Corral Bluffs safe from tire track erosion

COLORADO SPRINGS- El Paso County Board of Commissioners decided today not to pursue a proposed Corral Bluffs OHV park. Their reluctant vote followed a recommendation from El Paso Parks Department that the site would be inappropriate for motorcycle trails. Open Space proponents exchanged smiles at the unexpected turn, but bore the brunt of scolding as the board tripped over each other to pander to their yokel constituency.

Our speakers today were careful to point out the argument had never been against OHV parks in general, merely for this site. Off-road motorcycling being a recreational orientation like any other. As if gas-guzzling, air-noise-polluting, and terrain-shredding were inalienable rights, a God-given American pursuit of happiness guaranteed by the Constitution.

El Paso hayseeds.

The El Paso County commissioners could have made this vote a stand on environmental grounds and heralded the Pikes Peak region’s awakening to the enlightened frame of mind generally attributed to the rest of Colorado. But no, El Paso County are proud hayseeds.

Voting down the OHV turned into protestations for having to do the right thing, without understanding, nor fully believing why. This included repeated admonitions to the Open Space group for its presumed condescending attitude toward the lowly off-road bikers. One commissioner even called upon the presumed eco-nimby crowd to help their motorcycle-preoccupied brethren to find a suitable alternative OHV location, and “not a dump, or under power lines,” etc. She would “hold [our] feet to the fire” until an OHV site was found for them.

Do we have to?

With receding fuel supplies, global warming, and a rising appreciation for man’s unsustainable environmental footprint, the days of feeling entitled to moshing about on motorized dirt devastators are probably coming to a close. I’m not sure how to defend the argument that hillbillies must be permitted their heritage of behaving badly.

It’s fun? I’m sure it is. So was bear-baiting I’m sure, and spitting, smoking or snag-hooking spawning salmon. Having come up against man’s better judgement, maybe it’s time to rain on our off-road thrill-seeking destructo-hicks. Who has the time to police whether they can tell an anthill from a pile of sawdust? They’ll scatter either like it was confetti.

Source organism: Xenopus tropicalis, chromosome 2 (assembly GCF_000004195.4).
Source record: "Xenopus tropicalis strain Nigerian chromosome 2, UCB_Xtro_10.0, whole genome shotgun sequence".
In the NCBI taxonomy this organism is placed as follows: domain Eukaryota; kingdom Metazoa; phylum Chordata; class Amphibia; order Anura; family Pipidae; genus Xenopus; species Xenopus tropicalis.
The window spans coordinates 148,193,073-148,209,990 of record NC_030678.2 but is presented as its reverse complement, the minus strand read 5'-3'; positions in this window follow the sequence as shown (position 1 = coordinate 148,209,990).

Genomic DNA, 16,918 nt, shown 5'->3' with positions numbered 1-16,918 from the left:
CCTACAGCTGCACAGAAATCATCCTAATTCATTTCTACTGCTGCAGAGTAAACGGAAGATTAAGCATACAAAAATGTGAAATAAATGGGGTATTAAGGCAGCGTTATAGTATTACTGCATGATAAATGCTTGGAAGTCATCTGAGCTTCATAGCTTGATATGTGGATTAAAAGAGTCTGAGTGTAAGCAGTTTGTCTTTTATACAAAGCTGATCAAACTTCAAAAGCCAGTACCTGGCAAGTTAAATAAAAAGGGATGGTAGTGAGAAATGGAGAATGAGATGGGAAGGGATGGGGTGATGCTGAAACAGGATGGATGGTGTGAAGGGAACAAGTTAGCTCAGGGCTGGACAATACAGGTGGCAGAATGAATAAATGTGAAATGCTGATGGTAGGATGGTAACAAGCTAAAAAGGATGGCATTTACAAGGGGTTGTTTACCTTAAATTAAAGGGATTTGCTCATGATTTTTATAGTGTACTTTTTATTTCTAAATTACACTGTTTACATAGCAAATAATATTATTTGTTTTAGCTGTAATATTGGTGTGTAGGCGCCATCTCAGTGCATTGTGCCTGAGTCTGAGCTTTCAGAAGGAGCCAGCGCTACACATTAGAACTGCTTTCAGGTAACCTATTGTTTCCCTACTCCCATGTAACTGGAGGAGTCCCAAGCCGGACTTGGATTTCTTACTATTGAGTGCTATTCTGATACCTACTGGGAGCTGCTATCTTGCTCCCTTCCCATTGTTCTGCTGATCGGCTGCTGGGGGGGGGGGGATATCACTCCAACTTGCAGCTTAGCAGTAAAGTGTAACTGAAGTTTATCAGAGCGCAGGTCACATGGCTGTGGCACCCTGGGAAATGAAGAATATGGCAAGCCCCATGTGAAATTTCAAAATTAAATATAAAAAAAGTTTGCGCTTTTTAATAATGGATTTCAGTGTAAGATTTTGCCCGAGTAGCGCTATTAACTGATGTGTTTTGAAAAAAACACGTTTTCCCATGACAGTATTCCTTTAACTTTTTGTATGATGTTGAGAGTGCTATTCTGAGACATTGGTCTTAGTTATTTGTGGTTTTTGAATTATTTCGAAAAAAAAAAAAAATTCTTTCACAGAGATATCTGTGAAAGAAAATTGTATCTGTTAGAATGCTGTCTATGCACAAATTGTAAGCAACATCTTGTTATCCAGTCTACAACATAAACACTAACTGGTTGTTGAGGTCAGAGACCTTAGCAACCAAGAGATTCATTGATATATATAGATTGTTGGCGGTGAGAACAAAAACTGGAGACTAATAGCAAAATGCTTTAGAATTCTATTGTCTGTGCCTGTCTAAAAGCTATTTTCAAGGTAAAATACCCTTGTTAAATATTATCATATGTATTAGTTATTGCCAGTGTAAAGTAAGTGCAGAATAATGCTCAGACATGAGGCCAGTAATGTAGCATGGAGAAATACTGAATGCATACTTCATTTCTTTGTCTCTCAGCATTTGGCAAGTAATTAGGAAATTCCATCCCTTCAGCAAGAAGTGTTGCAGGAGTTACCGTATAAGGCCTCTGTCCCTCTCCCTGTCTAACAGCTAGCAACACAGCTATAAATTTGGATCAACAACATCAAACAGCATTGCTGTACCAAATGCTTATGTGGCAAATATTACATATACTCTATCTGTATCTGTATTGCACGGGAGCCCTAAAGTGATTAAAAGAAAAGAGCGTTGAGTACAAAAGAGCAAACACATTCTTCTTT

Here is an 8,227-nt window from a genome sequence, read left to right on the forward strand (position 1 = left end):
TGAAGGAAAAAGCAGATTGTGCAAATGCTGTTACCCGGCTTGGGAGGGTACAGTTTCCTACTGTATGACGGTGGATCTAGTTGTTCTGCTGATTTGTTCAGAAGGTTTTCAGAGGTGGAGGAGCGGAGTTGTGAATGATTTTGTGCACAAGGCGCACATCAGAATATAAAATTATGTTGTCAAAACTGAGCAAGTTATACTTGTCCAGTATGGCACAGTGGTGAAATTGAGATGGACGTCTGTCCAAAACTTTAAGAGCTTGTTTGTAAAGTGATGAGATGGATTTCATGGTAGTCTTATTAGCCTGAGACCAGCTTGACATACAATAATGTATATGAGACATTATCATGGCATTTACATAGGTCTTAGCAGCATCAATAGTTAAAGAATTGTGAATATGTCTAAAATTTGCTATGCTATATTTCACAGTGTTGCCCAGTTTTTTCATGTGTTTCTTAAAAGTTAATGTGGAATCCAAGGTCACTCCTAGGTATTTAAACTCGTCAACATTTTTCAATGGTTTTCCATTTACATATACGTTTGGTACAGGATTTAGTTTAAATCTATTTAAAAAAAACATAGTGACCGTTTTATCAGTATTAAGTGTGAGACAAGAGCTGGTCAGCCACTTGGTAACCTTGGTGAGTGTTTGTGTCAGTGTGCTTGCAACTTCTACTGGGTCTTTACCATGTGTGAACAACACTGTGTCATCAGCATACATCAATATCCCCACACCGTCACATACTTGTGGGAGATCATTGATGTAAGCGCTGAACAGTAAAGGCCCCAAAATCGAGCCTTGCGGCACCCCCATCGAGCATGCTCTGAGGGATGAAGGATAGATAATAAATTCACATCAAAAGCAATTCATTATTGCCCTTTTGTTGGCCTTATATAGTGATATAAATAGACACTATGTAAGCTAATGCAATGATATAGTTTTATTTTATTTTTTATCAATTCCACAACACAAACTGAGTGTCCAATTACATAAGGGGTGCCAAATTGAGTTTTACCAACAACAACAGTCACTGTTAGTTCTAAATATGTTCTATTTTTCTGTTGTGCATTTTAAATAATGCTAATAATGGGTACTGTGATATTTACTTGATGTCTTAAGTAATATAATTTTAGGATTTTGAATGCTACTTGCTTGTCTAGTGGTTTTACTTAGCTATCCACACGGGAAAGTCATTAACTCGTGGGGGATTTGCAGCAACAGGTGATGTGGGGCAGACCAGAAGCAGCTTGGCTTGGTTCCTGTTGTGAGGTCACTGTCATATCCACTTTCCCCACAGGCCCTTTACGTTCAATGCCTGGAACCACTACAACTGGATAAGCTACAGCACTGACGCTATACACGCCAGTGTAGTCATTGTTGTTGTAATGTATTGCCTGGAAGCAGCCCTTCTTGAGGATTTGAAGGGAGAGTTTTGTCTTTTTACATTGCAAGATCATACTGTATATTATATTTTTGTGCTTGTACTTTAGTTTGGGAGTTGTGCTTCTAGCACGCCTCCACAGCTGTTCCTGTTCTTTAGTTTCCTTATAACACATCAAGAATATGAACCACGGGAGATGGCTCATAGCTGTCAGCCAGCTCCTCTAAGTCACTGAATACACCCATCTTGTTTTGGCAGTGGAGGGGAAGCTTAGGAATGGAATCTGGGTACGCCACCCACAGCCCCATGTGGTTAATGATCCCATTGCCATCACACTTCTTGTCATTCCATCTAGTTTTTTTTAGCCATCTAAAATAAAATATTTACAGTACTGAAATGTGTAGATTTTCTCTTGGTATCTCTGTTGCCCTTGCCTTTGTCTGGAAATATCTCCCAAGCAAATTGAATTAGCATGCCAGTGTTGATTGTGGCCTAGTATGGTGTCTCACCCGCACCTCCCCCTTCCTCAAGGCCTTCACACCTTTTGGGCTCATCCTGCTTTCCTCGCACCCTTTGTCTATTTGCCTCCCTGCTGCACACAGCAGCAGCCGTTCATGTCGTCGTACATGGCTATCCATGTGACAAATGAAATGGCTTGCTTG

A chief argument made by Commissioner Bensberg had to do with the sticker fees already collected from motorcycle owners. They’re entitled to something for that. I say they’re entitled to get their money back. Having collected the fee is not a reason to keep prostituting your down syndrome sister once someone with better judgment has let you know it’s wrong. Give the fee back. Go pimp something else, if that’s all you know to do.

El Paso County is clearly a poor steward of our land resources. Beside the sprawl, beside the lacking mass-transit system, look at our mountain scape. How are we doing? There are the mining scars along the Front Range, our part of the Front Range, where we shave for aggregate because it’s cheaper than digging for it like every other town. The mining companies have old, pre-environmental contracts, but apparently we do not care enough to stop them. For tourists, our mountains are our natural resource. How much deep-thinking do we have to do to figure out they are worth more than cheap aggregate?

There’s the Pikes Peak Highway. Still unpaved, despite the environmental devastation it causes. Was it the advent of automobiles that convinced civilized man to pave the roads? Did I say autos? I meant Romans. Of course, paved roads came late to the American West, but they came when we tired of wiping the mud off our boots every time we crossed the street. Later we learned that paved roads are better for the environment. Well some folks believe that.

There are the ridge top homes. Pikes Peak is the only region of Colorado where homes are permitted on ridge tops. The practice is terrible for erosion and flooding, not to mention everyone else’s view, but in these parts we say Okie Dokie!

Of proposed methods for saving the archeology of Corral Bluffs, Commissioner Bensberg professed he didn’t see how either flooding or paving would preserve the artifacts, hence his preference for motorcycle trails. If you are not prepared to follow the recommendation of experts because your inexpert self doesn’t understand it, you’re probably not suited to vote on the matter.

Pikes Peak region trustees can point to the mining scars on the Front Range, the still unpaved Pikes Peak Highway, and the ridge top homes as proof that Colorado Springs won’t be told how to care for nature. And we’ll look to serve the OHV throwbacks too. Give those yokels their spitoons!

1 thought on “Corral Bluffs safe from tire track erosion

  1. AvatarMajor George Hutton

    Yo Eric,
    Ever ride a bike? Try it, till cool and fun.
    Really uses little gas but is fun.
    George

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